OKLAHOMA CITY -- The Los Angeles Lakers are a team built around one of the most dominant scorers in NBA history in Kobe Bryant and one of the most skillful and well-rounded scoring big men in the game in Pau Gasol.
So it's a simple yet strange notion: If the Lakers are going to take a commanding 3-0 lead in their best-of-seven first-round matchup with the Oklahoma City Thunder, they are going to have to shoot the ball a lot better.
As the series shifts to the Ford Center in Oklahoma City for Game 3 on Thursday, the Lakers will look to shake off their 39.2 percent shooting in the first two games of the series and sharpen their shots in one of the most boisterous road arenas in the league.
"I just thought our shooting was horrendous," Lakers coach Phil Jackson said after Game 2, calling out Ron Artest (2-for-10), Derek Fisher (2-for-10) and Lamar Odom (2-for-9) by name for their poor performances.
Artest has been the most errant shot launcher out of the three for the first two games, shooting 5-for-21 (23.8 percent) overall and an even more anemic 2-for-14 (14.3 percent) on 3-pointers, when many of those deep shots have been uncontested catch-and-shoot opportunities bred out of the triangle.
While Bryant's recent shooting slump has been dissected every which way by the media, Artest's struggles have gone somewhat unnoticed. Coming into the playoffs, Artest shot just 34.4 percent overall in seven games.
Artest was asked about his struggles Wednesday, and the 6-foot-7 forward deflected the questions, telling reporters, "I just hope I get stops; I want to continue to play defense."
Part of the exploration of Bryant's woes included the speculation that his fractured right index finger was hurting him more than he was letting on. Just as Artest's shooting has gone under the radar, so too has the possibility that his hands are hurting his shot in similar fashion. Artest sprained his right index finger on Jan. 12 against San Antonio and has played with it taped up ever since. He also has a sprained left thumb, on his non-shooting hand, that's also heavily taped.
Fisher hit three big 3-pointers in Game 1, including one with 1:30 remaining in the fourth quarter to put L.A. up by 10 and seal the deal, but he is shooting just 27.3 percent through two games, which is even worse than his already underwhelming 38.0 percent regular-season average.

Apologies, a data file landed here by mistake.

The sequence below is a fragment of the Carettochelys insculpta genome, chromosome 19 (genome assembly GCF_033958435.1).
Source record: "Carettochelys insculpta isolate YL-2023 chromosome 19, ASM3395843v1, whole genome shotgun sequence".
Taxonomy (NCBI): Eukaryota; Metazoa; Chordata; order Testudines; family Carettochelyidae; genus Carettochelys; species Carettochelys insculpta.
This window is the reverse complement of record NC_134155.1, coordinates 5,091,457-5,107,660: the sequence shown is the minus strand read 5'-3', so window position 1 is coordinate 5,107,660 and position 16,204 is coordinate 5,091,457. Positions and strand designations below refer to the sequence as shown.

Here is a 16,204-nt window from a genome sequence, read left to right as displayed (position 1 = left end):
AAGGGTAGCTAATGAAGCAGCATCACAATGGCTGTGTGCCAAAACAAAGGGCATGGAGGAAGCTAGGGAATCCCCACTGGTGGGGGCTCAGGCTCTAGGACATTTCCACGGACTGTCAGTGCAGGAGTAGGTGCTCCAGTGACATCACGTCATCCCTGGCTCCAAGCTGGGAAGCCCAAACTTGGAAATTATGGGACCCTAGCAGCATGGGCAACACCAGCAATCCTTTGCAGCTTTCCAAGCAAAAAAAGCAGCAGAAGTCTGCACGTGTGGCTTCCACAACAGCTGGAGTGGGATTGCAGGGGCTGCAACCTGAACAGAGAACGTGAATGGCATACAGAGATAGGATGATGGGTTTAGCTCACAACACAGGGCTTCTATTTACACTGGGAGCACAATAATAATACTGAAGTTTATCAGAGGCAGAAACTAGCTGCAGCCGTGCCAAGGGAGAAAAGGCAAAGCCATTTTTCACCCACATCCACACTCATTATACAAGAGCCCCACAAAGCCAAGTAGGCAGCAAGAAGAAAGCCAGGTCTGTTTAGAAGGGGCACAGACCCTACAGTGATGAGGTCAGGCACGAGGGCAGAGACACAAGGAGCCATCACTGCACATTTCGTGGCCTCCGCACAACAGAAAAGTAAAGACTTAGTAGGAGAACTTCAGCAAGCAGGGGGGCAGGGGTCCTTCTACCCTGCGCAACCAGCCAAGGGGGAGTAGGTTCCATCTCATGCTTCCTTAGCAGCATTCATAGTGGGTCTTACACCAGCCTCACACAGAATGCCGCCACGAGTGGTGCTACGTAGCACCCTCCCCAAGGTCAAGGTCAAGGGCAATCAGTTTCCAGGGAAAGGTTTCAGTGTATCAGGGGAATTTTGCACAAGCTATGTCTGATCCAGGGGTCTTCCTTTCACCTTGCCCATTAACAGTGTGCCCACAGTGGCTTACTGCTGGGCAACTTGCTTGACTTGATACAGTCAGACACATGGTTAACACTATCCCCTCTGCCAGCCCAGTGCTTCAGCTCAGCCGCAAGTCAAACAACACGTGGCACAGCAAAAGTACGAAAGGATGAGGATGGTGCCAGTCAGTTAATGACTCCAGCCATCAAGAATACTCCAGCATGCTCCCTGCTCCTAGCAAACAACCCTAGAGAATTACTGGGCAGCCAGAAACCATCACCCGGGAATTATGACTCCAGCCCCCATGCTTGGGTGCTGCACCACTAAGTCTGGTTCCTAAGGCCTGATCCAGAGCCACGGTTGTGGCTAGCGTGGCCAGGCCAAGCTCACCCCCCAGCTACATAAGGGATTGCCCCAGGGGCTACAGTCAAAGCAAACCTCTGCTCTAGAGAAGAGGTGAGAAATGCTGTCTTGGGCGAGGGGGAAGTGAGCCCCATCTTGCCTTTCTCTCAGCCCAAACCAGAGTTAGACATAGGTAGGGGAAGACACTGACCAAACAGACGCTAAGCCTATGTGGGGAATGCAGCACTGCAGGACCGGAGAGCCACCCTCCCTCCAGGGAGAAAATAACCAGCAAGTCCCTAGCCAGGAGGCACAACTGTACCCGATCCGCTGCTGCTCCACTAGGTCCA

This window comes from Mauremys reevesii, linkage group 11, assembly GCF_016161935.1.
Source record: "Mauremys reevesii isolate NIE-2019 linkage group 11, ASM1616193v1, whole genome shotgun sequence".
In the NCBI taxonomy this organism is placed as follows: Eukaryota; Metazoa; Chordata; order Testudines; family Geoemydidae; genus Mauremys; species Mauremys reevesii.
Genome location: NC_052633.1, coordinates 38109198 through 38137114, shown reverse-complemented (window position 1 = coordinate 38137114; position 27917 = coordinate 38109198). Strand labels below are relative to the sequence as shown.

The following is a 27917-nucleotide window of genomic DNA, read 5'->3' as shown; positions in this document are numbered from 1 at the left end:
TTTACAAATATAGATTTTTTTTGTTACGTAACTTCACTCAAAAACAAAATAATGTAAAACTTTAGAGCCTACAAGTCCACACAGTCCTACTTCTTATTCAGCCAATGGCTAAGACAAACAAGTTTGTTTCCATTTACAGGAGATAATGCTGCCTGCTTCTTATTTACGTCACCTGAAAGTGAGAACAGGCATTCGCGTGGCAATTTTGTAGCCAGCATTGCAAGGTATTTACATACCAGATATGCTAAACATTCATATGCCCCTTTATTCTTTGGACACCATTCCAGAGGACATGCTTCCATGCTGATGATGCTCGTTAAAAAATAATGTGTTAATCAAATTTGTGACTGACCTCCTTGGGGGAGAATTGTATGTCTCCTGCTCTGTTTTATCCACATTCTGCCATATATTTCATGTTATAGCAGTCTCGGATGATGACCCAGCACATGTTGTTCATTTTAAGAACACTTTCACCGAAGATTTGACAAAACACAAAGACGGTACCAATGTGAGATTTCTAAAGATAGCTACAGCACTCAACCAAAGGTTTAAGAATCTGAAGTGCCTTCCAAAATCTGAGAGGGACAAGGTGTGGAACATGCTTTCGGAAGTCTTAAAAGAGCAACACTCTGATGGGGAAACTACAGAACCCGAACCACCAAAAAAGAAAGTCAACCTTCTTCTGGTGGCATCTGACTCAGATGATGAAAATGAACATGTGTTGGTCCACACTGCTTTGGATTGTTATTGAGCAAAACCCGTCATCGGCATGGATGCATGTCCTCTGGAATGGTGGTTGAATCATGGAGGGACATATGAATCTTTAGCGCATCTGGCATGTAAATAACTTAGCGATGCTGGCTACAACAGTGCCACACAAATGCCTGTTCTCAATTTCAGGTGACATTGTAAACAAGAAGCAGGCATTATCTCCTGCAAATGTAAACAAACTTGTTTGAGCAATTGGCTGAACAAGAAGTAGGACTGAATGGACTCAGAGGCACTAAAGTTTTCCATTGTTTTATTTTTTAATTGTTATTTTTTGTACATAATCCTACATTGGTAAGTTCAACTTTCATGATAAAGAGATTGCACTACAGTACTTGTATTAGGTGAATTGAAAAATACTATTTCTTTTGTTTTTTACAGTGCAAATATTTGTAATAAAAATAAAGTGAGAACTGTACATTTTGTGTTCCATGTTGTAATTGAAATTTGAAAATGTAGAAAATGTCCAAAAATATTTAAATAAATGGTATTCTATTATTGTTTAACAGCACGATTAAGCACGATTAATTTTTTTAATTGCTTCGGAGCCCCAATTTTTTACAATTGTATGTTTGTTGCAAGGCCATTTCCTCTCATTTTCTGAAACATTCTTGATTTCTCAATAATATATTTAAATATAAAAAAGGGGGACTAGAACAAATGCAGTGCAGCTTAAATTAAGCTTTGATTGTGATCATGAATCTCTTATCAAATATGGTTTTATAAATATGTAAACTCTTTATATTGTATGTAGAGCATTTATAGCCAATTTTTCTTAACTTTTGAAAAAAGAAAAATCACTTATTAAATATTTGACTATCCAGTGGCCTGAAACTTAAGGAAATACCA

Odom's 30.8 percent shooting isn't as troubling as his seemingly less-aggressive nature. He is averaging just 5.5 points per game, nearly half of his 10.8 points per game in the regular season, and hasn't flourished in his return to the team's sixth man role.
"I think Lamar has to give us an imprint in the ballgame," Jackson told reporters Wednesday. "Opportunities are going to be in shots and little things like that and probably little pockets he finds to make penetration."
It doesn't help things that Sasha Vujacic, the team's designated 3-point shooter, is likely out for the series with a severe left ankle sprain or that Shannon Brown, another scorer off the bench with 3-point range capabilities, is playing with a sprained thumb on his shooting hand.
But everybody has to shoot better.
Even Bryant and Gasol.
The Lakers' All-Stars haven't had a ton of success shooting the ball against the Thunder, either. While Bryant had a breakout game Tuesday with 39 points, he still shot just 12-for-28, and he's still shooting only 38.3 percent for the series. Gasol has been much better through two games, shooting 53.6 percent from the field, but was reminded of Oklahoma City's successful defense against him in the past when ESPN radio analyst Dr. Jack Ramsay told Gasol before the series that he shot worse against the Thunder than against any other team during the regular season. (Gasol was 13-for-33, 39.4 percent, in three games.)
The encouraging thing for L.A. is that while the crowd might be "rocking and rolling" Thursday, as Bryant predicted it would be, the baskets will still be 10 feet high, the free throw line still 15 feet from the backboard and the 3-point line still 23 feet, 9 inches from the rim at the top of the key and 22 feet from it in the corners.
Now the Lakers just have to make some baskets.
Dave McMenamin covers the Lakers for ESPNLosAngeles.com.